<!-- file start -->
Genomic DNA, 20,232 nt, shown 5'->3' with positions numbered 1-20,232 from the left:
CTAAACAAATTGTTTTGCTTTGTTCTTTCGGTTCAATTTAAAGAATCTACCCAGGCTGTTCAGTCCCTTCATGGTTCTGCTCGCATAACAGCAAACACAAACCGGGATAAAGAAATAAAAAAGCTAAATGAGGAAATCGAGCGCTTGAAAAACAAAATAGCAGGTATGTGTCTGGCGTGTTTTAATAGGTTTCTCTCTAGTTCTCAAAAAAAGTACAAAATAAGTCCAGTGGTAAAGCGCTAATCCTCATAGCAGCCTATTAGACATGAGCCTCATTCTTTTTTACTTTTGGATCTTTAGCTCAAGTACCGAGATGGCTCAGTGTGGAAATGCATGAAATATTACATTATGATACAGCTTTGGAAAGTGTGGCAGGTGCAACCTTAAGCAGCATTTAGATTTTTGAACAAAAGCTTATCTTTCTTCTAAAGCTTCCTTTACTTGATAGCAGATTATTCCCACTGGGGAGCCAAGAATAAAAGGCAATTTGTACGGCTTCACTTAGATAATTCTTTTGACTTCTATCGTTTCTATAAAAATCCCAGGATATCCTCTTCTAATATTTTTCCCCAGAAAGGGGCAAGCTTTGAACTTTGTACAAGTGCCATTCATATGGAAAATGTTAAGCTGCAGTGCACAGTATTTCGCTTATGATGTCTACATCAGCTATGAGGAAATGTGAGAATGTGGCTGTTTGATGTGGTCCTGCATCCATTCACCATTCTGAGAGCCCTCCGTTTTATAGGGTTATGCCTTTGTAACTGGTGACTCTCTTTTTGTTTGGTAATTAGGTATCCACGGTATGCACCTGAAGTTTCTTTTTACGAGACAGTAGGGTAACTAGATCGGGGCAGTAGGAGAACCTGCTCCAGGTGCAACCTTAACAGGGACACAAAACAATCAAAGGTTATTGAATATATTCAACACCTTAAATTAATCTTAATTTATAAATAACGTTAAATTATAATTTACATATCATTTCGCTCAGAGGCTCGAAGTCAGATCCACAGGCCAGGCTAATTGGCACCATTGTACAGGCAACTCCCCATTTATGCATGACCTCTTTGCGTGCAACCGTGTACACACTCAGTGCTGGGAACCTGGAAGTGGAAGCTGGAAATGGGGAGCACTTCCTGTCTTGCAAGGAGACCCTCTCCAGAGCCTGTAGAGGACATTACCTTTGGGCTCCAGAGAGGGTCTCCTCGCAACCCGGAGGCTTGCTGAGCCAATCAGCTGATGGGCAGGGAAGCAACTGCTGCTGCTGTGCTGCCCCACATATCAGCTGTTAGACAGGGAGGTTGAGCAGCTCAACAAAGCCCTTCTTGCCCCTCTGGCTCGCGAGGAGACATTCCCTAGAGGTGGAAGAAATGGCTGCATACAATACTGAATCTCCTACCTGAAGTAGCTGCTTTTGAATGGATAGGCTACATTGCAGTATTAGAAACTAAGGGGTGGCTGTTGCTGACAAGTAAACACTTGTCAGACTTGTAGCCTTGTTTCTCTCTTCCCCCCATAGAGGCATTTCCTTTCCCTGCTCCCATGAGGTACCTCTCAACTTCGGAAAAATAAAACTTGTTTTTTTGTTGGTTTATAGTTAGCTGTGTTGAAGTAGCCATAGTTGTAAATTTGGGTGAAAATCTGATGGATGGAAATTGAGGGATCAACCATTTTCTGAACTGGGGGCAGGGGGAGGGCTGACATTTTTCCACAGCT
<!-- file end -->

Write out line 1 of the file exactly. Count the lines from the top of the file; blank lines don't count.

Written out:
Genomic DNA, 20,232 nt, shown 5'->3' with positions numbered 1-20,232 from the left: